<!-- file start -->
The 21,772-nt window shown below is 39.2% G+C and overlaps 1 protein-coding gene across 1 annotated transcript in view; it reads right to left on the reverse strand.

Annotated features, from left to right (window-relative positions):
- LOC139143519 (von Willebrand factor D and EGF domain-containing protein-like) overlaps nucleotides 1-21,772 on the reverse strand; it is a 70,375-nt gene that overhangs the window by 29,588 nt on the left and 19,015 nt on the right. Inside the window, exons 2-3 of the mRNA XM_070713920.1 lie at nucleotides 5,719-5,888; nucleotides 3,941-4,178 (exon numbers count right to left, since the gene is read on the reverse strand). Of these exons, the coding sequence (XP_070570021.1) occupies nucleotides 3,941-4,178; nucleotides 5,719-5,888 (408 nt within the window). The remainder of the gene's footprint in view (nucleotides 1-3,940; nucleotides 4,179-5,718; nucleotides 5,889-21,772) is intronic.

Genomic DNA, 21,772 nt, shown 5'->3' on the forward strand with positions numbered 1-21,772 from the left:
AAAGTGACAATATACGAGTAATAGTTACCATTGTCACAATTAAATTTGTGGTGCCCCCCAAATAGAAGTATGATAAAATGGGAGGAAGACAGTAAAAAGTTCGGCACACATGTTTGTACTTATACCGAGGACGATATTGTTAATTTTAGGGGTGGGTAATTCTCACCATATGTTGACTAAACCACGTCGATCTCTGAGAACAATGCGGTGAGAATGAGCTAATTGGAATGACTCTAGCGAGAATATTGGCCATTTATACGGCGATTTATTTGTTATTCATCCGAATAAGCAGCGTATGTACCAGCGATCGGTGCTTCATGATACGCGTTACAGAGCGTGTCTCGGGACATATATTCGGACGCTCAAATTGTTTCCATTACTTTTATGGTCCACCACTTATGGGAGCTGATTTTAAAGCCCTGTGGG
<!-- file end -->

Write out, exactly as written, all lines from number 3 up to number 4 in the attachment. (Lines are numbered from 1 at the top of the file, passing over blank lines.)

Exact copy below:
- LOC139143519 (von Willebrand factor D and EGF domain-containing protein-like) overlaps nucleotides 1-21,772 on the reverse strand; it is a 70,375-nt gene that overhangs the window by 29,588 nt on the left and 19,015 nt on the right. Inside the window, exons 2-3 of the mRNA XM_070713920.1 lie at nucleotides 5,719-5,888; nucleotides 3,941-4,178 (exon numbers count right to left, since the gene is read on the reverse strand). Of these exons, the coding sequence (XP_070570021.1) occupies nucleotides 3,941-4,178; nucleotides 5,719-5,888 (408 nt within the window). The remainder of the gene's footprint in view (nucleotides 1-3,940; nucleotides 4,179-5,718; nucleotides 5,889-21,772) is intronic.

Genomic DNA, 21,772 nt, shown 5'->3' on the forward strand with positions numbered 1-21,772 from the left: